L'Ouzbékistan, terre d'origine du Mouvement islamique d'Ouzbékistan (MIO) lié à Al-Qaïda, serait particulièrement exposé à la menace terroriste d'après l'ICG, qui estime que le nombre d'Ouzbeks ethniques ayant rejoint la Syrie pourrait excéder les 2.500.

Lire le rapport en anglais : ICI

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11 septembre 2014 4 11 /09 /septembre /2014 16:45
Sale of sniper rifles to Turkmenistan questioned


10 September 2014 by defenceWeb


South African arms sales, this time of 50 sniper rifles valued at more than R5 million, to “the repressive regime” in Turkmenistan has been questioned in Parliament.


The questioner is DA shadow defence and military veterans minister, David Maynier, who was responded to the second quarterly report of this year issued by the National Conventional Arms Control Committee (NCACC).


According to legislation the NCACC, chaired by Jeff Radebe, now Minister in the Presidency with responsibility for planning, performance, monitoring, evaluation and administration, and previously Minister of Justice and Constitutional Development, must “avoid transfers of conventional arms to governments that systemically violate or suppress human rights and fundamental freedoms”.


In support of the NCACC having transgressed in the Turkmenistan sale, Maynier quoted from Human Rights Watch’s 2014 World Report.


“Turkmenistan remains one of the world’s most repressive countries. The country is virtually closed to independent scrutiny, media and religious freedoms are subject to draconian restrictions and human rights defenders and other activists face constant threat of government reprisal. The government continues to use imprisonment as a tool for political retaliation,” the report states.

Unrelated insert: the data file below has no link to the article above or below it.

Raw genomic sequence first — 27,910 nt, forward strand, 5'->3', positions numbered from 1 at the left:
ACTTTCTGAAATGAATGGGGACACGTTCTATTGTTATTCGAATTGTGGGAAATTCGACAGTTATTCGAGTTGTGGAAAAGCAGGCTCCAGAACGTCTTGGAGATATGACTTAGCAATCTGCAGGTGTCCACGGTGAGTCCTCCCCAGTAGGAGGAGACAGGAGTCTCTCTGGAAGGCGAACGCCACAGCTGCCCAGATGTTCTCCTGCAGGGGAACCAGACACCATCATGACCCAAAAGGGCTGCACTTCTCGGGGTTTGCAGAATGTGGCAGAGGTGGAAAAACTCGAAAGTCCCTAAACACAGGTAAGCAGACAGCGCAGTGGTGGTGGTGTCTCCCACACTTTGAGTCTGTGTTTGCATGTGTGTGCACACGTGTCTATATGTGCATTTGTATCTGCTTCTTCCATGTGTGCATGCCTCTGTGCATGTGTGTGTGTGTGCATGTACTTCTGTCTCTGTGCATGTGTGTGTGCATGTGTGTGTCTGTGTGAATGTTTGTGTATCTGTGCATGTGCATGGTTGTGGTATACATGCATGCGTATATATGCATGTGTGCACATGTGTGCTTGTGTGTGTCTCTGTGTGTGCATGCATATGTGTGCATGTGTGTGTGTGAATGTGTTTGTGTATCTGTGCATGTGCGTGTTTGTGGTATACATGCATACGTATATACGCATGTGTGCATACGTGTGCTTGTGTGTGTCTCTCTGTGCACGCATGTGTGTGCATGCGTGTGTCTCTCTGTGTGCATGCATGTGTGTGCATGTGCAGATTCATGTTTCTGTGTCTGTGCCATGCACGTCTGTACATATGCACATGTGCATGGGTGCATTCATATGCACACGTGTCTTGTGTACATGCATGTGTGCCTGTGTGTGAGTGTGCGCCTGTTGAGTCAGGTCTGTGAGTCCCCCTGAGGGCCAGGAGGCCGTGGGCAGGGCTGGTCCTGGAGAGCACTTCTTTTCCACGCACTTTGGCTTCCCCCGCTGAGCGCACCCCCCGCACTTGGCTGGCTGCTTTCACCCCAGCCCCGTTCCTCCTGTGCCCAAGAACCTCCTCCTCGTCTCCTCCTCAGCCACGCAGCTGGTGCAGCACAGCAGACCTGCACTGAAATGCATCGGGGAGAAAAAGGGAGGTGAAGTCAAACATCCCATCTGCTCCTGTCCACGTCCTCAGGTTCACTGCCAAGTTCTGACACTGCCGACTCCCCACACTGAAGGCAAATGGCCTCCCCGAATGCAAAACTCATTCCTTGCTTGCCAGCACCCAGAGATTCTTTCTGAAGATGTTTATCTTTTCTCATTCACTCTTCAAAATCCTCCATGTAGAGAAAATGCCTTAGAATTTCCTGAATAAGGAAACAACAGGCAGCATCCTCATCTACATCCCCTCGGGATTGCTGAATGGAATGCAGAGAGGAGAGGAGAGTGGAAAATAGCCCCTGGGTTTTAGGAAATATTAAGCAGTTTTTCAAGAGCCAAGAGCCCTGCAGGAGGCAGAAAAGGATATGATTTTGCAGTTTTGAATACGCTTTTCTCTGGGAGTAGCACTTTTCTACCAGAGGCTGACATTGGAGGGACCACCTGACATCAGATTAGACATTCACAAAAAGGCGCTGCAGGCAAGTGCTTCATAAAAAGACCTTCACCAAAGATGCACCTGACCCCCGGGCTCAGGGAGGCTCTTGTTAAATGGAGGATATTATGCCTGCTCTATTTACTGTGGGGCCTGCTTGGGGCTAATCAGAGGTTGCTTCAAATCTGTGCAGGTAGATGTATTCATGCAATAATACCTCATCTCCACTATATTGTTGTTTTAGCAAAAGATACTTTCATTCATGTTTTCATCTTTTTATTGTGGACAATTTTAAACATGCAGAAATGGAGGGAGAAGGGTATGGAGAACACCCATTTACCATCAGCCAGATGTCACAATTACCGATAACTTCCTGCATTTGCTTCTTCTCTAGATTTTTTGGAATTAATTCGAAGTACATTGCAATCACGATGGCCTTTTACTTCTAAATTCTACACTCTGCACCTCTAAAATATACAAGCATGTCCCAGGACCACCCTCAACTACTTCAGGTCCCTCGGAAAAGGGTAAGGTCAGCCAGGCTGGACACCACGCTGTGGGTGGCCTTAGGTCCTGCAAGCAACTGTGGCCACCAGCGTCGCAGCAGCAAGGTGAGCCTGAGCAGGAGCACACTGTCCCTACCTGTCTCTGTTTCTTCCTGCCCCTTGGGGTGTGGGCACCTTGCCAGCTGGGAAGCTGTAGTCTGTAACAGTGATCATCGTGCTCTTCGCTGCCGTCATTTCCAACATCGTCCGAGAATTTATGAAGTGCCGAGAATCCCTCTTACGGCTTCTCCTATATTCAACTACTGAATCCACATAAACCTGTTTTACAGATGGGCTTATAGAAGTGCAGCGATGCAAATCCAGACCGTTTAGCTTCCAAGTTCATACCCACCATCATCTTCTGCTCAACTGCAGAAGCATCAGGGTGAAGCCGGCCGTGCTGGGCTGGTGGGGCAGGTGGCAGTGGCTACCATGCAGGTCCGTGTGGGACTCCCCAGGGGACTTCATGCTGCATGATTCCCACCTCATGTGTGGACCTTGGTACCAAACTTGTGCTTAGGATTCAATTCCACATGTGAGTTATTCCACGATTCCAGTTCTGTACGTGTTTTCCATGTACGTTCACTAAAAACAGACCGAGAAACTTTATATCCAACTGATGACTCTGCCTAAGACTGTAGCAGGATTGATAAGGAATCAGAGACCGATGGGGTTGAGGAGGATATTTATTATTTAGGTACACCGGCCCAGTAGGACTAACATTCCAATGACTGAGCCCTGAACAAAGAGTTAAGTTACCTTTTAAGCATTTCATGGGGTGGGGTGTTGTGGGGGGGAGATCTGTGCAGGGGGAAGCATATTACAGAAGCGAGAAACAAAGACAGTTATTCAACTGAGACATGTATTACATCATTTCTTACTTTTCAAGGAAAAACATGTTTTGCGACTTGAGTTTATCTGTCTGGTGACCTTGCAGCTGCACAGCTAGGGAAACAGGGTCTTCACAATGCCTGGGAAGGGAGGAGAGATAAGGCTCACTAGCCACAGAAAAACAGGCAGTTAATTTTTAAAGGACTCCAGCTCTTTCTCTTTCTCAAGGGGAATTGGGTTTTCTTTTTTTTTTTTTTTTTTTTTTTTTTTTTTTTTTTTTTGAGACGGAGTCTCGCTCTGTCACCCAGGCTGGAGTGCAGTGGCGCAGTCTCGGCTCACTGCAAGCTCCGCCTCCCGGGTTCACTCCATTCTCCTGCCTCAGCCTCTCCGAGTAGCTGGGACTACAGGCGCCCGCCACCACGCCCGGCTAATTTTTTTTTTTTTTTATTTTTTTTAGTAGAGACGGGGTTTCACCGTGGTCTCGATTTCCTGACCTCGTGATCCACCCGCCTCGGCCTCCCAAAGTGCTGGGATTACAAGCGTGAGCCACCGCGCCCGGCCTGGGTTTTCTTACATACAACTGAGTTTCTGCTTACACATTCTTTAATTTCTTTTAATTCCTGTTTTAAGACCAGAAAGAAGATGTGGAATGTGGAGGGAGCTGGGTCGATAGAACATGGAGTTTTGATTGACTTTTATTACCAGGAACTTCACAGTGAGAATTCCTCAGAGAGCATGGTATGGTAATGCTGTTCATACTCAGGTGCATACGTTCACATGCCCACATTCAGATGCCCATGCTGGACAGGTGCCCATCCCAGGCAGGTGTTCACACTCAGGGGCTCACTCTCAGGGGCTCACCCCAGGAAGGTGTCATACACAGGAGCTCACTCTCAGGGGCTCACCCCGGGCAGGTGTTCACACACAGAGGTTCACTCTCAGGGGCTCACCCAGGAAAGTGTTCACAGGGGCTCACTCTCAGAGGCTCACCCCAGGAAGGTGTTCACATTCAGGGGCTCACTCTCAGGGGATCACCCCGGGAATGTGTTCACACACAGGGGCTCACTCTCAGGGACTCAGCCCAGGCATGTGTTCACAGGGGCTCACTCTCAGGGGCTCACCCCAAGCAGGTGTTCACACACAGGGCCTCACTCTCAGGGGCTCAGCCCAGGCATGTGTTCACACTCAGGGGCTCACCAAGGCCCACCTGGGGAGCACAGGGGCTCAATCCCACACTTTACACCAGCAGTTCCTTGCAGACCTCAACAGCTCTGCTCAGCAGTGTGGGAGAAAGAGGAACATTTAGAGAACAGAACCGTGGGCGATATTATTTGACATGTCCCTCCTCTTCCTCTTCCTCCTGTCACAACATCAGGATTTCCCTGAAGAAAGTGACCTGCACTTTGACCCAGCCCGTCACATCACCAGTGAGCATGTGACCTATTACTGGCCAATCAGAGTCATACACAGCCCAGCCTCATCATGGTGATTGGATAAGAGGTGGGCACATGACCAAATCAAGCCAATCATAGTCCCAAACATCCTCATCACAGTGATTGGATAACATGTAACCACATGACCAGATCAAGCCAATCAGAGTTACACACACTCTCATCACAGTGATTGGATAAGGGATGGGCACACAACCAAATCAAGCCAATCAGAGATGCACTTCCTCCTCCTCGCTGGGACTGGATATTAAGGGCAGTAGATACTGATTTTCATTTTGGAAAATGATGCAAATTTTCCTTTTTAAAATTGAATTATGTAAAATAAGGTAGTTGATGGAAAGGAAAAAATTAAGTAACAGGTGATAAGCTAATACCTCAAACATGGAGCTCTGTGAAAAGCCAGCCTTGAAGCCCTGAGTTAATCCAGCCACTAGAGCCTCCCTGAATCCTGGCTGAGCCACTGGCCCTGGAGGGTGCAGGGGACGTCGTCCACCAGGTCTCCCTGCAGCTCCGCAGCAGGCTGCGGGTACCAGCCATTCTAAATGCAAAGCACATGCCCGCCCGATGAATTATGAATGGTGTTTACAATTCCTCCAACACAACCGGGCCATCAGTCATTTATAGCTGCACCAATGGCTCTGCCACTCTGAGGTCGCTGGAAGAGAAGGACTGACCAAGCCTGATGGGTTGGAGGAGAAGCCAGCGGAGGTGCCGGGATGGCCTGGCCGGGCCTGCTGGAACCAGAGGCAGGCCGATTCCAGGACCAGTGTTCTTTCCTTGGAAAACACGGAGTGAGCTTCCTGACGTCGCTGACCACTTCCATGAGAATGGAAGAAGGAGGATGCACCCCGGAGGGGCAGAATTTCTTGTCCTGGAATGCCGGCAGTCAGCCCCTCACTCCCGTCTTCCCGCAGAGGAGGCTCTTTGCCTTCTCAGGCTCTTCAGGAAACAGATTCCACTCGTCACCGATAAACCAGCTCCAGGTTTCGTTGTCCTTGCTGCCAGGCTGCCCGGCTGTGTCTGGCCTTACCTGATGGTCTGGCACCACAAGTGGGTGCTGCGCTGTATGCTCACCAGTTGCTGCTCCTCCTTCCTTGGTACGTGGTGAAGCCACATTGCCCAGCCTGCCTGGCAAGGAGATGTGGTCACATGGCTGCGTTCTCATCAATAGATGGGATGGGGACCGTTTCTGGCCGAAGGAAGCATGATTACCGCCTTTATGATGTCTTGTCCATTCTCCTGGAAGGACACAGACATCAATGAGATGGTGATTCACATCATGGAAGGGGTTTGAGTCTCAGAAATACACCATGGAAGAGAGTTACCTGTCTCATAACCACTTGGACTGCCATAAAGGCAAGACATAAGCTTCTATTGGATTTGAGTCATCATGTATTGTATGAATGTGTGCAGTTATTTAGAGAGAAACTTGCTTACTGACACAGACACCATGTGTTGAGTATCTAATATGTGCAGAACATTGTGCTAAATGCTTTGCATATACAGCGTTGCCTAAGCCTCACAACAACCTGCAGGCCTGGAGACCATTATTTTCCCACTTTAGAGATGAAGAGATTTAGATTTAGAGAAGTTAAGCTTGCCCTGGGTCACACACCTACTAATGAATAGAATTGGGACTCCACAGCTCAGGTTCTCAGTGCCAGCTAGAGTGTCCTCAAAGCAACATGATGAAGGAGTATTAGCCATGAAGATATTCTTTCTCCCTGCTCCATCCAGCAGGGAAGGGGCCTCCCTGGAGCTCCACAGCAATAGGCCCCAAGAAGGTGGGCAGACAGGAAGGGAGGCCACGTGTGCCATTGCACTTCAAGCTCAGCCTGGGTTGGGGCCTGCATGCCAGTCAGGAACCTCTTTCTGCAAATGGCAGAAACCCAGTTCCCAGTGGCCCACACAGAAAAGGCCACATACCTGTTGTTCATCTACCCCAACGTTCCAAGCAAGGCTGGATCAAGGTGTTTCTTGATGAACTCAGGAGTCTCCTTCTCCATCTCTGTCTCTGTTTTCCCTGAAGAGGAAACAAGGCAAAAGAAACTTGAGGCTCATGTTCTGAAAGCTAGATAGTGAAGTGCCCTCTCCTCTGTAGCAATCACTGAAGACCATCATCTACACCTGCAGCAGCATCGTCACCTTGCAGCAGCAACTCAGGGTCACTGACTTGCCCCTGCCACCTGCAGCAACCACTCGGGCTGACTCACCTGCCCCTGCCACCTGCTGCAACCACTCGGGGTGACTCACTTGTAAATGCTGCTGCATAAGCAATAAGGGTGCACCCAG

Maynier pointed out the latest known sniper rifle sale, which does not specify the rifle type or manufacturer, is not the first time the NCACC has transgressed in approving sales to “repressive” states.


“In 2010 the NCACC authorised the sales of about 100 sniper rifles and more than 50 000 rounds of ammunition to Libya,”


Other sales he finds questionable in the latest NCACC report include 13 armoured combat vehicles, valued at over R44 million, to Equatorial Guinea; and a pair of airborne observation systems, valued at more than R16,6 million, to the Russian Federation.


He will ask for a full-blown investigation of all three sales.


In total the South African defence industry sold R1,7 billion worth of product in the second quarter of this year. The revenue earned is markedly down from the R2,8 billion reported for the same period last year.


Biggest buyer of South African defence expertise was Sweden at R555 million, followed by Thailand on R501 million.


The trade in conventional arms and the rendering of foreign military assistance is regulated by the NCACC, which reports to Parliament, as well as the Directorate Conventional Arms Control (DCAC). South African arms traders are required to be registered with the DCAC. Permits are required for weapons development and manufacturing, marketing, contracting, exporting, importing or transferring of conventional arms. This includes; weapons, munitions, vessels designed for war, articles of war, and related systems, components, technologies, dual-use goods or services.